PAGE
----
Are clinical trials happening?  If so where and how can I get involved?

Clinical trials are an important way to improve treatment for people with cancer. If a clinical trial proves that a test or treatment is more effective than existing options, it may become the new standard of care for patients in the future. A trial can also identify potential risks and side effects. Clinical trials can offer early access to potentially beneficial treatment to cancer patients.   


Clinical trials often run out of hospitals, which  means they may be busier than usual due to COVID-19. This could affect their ability to continue the usual clinical trial programs. If the conditions of the clinical trial change, trial participants will continue to have access to treatment of their disease that is high quality, safe and effective. Anyone concerned about disruptions to clinical trials participation or access to treatment should discuss this with their doctor or the clinical trials coordinator.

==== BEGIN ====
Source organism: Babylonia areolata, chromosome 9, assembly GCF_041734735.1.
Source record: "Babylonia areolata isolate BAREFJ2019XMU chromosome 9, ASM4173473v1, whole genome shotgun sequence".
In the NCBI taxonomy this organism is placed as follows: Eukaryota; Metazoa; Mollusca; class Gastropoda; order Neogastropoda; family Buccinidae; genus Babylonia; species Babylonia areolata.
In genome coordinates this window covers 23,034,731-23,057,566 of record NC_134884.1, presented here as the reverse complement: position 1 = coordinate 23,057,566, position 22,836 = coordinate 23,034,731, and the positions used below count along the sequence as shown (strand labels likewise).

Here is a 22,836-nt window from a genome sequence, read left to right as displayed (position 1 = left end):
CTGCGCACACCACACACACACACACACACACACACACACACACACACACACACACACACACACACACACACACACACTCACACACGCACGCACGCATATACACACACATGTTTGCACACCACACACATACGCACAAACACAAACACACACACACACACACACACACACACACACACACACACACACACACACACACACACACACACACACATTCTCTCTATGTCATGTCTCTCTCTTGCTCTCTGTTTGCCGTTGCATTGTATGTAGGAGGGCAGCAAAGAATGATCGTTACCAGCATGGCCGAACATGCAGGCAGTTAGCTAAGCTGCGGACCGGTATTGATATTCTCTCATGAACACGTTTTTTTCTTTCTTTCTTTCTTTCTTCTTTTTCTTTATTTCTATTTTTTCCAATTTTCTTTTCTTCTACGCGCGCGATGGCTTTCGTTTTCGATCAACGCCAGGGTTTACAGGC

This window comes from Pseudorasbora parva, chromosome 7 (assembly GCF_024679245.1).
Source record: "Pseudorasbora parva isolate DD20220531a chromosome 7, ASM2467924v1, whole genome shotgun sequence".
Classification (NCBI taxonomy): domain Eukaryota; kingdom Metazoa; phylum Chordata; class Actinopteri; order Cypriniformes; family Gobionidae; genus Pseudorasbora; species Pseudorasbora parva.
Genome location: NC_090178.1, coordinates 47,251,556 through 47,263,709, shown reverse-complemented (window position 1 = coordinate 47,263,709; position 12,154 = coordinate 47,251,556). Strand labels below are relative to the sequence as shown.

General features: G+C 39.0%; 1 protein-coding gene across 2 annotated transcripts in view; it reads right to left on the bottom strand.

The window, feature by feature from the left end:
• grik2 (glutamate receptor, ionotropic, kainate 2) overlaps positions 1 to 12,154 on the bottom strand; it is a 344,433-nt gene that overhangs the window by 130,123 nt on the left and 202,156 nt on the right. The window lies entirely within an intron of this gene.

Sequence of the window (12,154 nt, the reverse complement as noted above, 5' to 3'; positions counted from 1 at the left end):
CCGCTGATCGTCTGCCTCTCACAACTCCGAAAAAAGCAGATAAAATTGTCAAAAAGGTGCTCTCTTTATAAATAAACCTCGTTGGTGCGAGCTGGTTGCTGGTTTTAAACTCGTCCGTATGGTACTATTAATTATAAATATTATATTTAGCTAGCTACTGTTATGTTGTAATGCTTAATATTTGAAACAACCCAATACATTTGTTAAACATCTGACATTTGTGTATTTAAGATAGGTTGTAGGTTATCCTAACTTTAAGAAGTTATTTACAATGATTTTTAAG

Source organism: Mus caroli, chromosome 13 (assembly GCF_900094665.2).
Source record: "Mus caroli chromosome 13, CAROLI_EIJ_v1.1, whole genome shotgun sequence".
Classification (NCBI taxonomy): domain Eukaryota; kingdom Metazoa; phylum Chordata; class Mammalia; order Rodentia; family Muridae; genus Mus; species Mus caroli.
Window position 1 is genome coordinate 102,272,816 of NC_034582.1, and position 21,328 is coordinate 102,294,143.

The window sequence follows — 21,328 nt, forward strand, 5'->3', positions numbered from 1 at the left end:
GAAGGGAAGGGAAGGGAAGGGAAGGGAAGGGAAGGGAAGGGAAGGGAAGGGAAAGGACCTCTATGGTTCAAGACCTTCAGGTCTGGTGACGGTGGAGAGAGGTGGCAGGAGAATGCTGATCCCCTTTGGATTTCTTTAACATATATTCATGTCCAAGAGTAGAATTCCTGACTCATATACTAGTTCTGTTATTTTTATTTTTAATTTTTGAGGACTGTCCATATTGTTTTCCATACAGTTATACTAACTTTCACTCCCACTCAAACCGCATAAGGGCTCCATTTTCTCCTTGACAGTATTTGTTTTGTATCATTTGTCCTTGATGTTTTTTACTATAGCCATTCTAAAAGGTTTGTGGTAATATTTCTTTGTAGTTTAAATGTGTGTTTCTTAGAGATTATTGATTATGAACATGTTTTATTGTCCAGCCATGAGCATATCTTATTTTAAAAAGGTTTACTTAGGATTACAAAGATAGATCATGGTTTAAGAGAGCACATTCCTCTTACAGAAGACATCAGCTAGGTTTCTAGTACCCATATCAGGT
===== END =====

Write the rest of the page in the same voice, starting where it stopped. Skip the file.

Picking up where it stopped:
If you would like to get involved in a clinical trial, you can ask your treatment team or GP if they are aware of any trials that could be available and appropriate to you. If not, they should be able to put you in touch with the local clinical trials or research nurse to find out if there are any suitable studies for you to consider.


You  can also read more about understanding clinical trials and research here, and how to find clinical trials here



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Last update:
October 2020
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